We didn’t think he’d turn up today despite our invitation, so we started our drinks without him. We began to share what we had been doing during the years we hadn’t seen each other. Eventually, we began to talk about the memories we had of him:

We remembered a time when we were kids and at his house in his room. His mum entered to check on what we were doing. She said it stank. “No it doesn’t, mum,” he said. “Your nose is just too close to your mouth.”

He fancied a girl at school, Maria. He would never admit it, but we all knew. When she started holding hands with another kid, Fabian, he didn’t appear fussed and continued to laugh at anything and everything like usual. At the end of one of our lessons he told her as we walked out that “Fabian’s good practice. Come back to me when you’ve finished training.”

Once, we were doing lines in detention. He asked our teacher, Mrs. Swan, for help. We heard him say he wanted extra lessons with her. She smiled and nodded. He smiled back and whispered: “Do I have to use a condom?”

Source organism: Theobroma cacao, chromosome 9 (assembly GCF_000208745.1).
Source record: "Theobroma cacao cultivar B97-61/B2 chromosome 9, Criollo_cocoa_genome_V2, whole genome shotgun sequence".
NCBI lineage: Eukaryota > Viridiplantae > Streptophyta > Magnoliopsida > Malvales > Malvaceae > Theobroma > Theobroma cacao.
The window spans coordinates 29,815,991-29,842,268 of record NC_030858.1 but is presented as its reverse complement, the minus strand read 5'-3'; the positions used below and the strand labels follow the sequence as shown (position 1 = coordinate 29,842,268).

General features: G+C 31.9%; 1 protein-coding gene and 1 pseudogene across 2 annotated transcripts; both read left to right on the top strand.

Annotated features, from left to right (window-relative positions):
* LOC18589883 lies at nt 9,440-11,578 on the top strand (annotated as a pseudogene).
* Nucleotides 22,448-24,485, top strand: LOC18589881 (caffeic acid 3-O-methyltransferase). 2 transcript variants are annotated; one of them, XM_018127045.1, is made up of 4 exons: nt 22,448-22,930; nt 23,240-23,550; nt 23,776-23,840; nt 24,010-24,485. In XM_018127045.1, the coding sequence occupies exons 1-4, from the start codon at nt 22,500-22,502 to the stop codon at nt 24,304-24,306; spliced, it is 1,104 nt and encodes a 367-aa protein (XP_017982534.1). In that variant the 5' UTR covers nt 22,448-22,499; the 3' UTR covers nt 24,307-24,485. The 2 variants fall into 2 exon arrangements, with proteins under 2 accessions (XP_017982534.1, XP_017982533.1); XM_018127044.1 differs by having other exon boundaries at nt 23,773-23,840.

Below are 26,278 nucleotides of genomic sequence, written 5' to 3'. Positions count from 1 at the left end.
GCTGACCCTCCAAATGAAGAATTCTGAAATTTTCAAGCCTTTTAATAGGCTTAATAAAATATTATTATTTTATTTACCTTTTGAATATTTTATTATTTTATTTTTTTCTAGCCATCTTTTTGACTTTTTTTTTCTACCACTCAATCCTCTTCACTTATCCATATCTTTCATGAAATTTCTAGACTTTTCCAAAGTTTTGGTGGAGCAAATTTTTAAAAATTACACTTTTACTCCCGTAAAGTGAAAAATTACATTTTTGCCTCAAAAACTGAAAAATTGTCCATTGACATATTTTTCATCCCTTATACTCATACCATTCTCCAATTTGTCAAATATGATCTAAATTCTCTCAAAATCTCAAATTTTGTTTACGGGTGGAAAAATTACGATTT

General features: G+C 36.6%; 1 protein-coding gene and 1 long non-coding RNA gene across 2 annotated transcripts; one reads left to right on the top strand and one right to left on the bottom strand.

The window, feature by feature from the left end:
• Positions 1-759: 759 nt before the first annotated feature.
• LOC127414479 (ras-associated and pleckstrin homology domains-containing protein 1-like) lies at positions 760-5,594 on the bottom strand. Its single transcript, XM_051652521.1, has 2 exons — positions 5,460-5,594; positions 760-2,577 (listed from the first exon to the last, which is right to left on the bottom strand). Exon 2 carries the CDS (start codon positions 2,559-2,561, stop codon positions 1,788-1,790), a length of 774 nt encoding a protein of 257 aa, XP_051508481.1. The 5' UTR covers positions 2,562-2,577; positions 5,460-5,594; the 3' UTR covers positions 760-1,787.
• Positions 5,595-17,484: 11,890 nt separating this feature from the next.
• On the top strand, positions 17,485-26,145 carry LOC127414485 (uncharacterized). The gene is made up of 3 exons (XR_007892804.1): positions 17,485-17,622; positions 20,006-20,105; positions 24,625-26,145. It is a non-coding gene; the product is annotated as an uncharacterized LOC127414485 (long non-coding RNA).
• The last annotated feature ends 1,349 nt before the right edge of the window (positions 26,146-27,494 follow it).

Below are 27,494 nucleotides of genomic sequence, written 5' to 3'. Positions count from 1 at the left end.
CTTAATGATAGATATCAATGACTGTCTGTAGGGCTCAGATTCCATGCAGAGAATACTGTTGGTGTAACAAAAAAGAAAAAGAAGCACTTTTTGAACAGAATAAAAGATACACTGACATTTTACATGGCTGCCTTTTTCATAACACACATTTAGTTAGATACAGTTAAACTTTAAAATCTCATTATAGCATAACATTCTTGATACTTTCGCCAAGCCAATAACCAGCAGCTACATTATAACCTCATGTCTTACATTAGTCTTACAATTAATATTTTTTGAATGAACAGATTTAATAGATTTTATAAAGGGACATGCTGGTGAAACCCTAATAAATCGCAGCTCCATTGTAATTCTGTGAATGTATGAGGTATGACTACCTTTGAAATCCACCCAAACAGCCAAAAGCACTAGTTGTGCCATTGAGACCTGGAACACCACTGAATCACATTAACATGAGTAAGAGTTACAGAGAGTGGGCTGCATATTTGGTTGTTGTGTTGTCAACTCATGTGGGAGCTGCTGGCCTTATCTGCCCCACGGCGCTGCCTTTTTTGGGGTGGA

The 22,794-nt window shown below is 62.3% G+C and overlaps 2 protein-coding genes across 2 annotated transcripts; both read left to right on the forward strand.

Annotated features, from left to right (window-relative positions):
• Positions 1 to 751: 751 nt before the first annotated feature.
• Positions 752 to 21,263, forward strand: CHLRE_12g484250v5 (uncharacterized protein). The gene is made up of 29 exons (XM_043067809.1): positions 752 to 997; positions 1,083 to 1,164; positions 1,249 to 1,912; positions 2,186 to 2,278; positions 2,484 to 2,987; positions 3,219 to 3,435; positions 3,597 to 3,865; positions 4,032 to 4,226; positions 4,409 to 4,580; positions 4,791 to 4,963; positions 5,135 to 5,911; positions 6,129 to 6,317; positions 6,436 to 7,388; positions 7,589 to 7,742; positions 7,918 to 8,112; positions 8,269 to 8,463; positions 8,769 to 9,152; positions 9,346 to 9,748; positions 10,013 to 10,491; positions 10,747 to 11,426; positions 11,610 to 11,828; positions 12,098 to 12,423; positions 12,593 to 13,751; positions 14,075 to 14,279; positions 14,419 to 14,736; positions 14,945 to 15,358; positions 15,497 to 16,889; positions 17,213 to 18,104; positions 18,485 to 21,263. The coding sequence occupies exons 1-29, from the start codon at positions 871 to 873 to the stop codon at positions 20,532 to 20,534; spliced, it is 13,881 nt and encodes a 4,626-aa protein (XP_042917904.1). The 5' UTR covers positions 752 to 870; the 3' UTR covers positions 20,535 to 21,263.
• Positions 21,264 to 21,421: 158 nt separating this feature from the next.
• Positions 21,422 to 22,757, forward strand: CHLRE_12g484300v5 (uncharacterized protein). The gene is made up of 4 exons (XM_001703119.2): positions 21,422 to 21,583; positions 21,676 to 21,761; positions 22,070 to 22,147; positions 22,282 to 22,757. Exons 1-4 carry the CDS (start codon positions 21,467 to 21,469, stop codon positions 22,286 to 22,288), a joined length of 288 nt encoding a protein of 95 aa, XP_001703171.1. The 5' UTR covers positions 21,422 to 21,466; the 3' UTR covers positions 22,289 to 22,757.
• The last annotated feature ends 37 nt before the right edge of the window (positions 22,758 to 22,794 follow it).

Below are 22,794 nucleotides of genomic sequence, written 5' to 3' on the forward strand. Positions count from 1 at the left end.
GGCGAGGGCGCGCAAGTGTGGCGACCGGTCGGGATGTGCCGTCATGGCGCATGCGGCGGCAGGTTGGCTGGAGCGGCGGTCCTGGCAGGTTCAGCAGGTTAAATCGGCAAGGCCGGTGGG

After a night out we had, a group of guys we didn’t get along with ganged up on us. We were outnumbered. While they were kicking us we heard him yell over all the shouting: “Couldn’t you clean your trainers first?”

By the time we were in our twenties he had landed a decent job. Soon after he had lost it, and we asked him why. “I was having a bad morning,” he said, “and my supervisor asked me why I was late. I told him his wife might know the answer.”

When we asked him to come to our reunion, he told us he’d gotten to where he wanted to be in life and had no reason to “catch up in nostalgia.”

He turned up anyway, and the first thing he said was “God . . . you’re all still as ugly as I remember.”

Featured image by Jay Mantri

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